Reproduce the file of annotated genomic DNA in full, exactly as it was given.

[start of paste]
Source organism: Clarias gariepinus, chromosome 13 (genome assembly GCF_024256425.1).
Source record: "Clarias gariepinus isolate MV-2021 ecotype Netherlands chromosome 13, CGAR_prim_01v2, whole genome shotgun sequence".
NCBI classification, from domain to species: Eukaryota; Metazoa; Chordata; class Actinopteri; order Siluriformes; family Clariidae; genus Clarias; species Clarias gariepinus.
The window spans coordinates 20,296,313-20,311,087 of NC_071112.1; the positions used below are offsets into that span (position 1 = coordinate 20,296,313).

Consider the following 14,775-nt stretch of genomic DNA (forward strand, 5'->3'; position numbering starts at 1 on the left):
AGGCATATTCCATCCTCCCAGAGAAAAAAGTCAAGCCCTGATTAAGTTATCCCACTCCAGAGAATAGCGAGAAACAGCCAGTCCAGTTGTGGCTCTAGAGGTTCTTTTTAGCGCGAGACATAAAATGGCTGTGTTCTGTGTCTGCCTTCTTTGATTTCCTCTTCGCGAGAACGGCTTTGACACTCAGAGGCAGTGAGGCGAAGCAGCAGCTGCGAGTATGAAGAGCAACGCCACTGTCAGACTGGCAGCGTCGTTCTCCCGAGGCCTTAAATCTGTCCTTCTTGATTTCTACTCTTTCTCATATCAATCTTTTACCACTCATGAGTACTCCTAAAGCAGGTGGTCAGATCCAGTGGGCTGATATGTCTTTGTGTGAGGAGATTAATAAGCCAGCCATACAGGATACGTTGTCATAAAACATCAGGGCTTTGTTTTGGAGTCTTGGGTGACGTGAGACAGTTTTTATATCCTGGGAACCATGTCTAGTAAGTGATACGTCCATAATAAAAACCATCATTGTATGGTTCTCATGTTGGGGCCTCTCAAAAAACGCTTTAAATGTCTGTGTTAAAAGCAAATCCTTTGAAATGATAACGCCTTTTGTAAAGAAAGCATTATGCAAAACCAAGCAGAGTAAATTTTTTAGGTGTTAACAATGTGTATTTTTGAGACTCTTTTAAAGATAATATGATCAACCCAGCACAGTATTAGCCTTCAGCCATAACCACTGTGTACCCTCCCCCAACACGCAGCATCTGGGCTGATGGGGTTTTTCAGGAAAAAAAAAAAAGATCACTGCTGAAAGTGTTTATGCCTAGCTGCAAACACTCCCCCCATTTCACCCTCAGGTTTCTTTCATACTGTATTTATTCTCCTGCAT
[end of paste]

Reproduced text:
Source organism: Clarias gariepinus, chromosome 13 (genome assembly GCF_024256425.1).
Source record: "Clarias gariepinus isolate MV-2021 ecotype Netherlands chromosome 13, CGAR_prim_01v2, whole genome shotgun sequence".
NCBI classification, from domain to species: Eukaryota; Metazoa; Chordata; class Actinopteri; order Siluriformes; family Clariidae; genus Clarias; species Clarias gariepinus.
The window spans coordinates 20,296,313-20,311,087 of NC_071112.1; the positions used below are offsets into that span (position 1 = coordinate 20,296,313).

Consider the following 14,775-nt stretch of genomic DNA (forward strand, 5'->3'; position numbering starts at 1 on the left):
AGGCATATTCCATCCTCCCAGAGAAAAAAGTCAAGCCCTGATTAAGTTATCCCACTCCAGAGAATAGCGAGAAACAGCCAGTCCAGTTGTGGCTCTAGAGGTTCTTTTTAGCGCGAGACATAAAATGGCTGTGTTCTGTGTCTGCCTTCTTTGATTTCCTCTTCGCGAGAACGGCTTTGACACTCAGAGGCAGTGAGGCGAAGCAGCAGCTGCGAGTATGAAGAGCAACGCCACTGTCAGACTGGCAGCGTCGTTCTCCCGAGGCCTTAAATCTGTCCTTCTTGATTTCTACTCTTTCTCATATCAATCTTTTACCACTCATGAGTACTCCTAAAGCAGGTGGTCAGATCCAGTGGGCTGATATGTCTTTGTGTGAGGAGATTAATAAGCCAGCCATACAGGATACGTTGTCATAAAACATCAGGGCTTTGTTTTGGAGTCTTGGGTGACGTGAGACAGTTTTTATATCCTGGGAACCATGTCTAGTAAGTGATACGTCCATAATAAAAACCATCATTGTATGGTTCTCATGTTGGGGCCTCTCAAAAAACGCTTTAAATGTCTGTGTTAAAAGCAAATCCTTTGAAATGATAACGCCTTTTGTAAAGAAAGCATTATGCAAAACCAAGCAGAGTAAATTTTTTAGGTGTTAACAATGTGTATTTTTGAGACTCTTTTAAAGATAATATGATCAACCCAGCACAGTATTAGCCTTCAGCCATAACCACTGTGTACCCTCCCCCAACACGCAGCATCTGGGCTGATGGGGTTTTTCAGGAAAAAAAAAAAAGATCACTGCTGAAAGTGTTTATGCCTAGCTGCAAACACTCCCCCCATTTCACCCTCAGGTTTCTTTCATACTGTATTTATTCTCCTGCAT